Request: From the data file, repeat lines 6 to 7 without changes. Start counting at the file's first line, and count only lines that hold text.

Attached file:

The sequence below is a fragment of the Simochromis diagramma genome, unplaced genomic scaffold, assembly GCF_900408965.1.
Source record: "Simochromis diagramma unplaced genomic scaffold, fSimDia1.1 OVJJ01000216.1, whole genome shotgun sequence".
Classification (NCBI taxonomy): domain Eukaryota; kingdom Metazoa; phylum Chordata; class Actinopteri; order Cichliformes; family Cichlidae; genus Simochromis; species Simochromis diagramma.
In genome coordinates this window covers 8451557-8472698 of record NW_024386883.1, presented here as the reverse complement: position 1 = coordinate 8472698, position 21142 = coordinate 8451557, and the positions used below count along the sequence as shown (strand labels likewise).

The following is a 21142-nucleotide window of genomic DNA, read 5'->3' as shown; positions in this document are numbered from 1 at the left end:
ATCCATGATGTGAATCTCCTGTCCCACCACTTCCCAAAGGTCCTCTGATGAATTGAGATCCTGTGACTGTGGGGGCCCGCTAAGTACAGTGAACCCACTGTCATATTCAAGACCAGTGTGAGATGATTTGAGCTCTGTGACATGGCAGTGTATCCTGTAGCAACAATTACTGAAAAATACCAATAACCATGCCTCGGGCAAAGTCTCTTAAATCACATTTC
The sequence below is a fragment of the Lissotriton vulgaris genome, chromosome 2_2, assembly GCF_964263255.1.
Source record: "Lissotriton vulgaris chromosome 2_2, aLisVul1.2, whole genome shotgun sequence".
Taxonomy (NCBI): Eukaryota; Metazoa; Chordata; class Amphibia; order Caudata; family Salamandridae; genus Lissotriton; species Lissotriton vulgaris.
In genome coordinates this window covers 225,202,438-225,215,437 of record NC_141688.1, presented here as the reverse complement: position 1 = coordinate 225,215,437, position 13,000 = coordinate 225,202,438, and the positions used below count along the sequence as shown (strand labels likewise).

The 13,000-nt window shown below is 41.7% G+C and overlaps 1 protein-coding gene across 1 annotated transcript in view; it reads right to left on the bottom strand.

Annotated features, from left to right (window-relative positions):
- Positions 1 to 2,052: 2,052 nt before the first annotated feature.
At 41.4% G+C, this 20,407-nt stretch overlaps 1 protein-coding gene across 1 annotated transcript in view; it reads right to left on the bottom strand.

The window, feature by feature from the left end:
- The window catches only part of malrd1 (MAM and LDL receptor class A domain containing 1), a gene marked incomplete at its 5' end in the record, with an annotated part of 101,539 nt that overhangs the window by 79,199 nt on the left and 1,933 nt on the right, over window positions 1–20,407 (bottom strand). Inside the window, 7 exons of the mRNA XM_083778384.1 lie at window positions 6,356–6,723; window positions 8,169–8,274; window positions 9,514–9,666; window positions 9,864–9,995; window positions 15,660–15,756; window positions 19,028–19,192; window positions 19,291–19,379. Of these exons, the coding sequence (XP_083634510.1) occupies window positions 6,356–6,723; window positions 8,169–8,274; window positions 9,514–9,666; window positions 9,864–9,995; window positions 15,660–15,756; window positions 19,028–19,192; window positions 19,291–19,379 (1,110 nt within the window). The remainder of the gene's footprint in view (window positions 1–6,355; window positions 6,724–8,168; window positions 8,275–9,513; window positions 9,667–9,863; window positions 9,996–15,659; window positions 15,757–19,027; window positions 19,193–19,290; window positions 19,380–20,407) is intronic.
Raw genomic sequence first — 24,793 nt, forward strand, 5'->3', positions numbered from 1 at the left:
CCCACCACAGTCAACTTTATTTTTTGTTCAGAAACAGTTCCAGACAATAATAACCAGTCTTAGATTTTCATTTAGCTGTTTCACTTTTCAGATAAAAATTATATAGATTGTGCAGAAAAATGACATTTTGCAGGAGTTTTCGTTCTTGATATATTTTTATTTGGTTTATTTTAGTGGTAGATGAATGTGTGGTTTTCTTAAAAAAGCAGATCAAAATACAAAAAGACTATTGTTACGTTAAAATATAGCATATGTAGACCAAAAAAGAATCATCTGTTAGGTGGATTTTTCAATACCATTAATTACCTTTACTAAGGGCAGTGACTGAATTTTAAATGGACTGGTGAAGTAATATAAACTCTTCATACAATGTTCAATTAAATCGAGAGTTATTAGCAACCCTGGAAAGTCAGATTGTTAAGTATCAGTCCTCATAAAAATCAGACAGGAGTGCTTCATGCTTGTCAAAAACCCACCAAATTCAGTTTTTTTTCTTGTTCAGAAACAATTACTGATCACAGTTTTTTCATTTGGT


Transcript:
ATCCATGATGTGAATCTCCTGTCCCACCACTTCCCAAAGGTCCTCTGATGAATTGAGATCCTGTGACTGTGGGGGCCCGCTAAGTACAGTGAACCCACTGTCATATTCAAGACCAGTGTGAGATGATTTGAGCTCTGTGACATGGCAGTGTATCCTGTAGCAACAATTACTGAAAAATACCAATAACCATGCCTCGGGCAAAGTCTCTTAAATCACATTTC
The sequence below is a fragment of the Lissotriton vulgaris genome, chromosome 2_2, assembly GCF_964263255.1.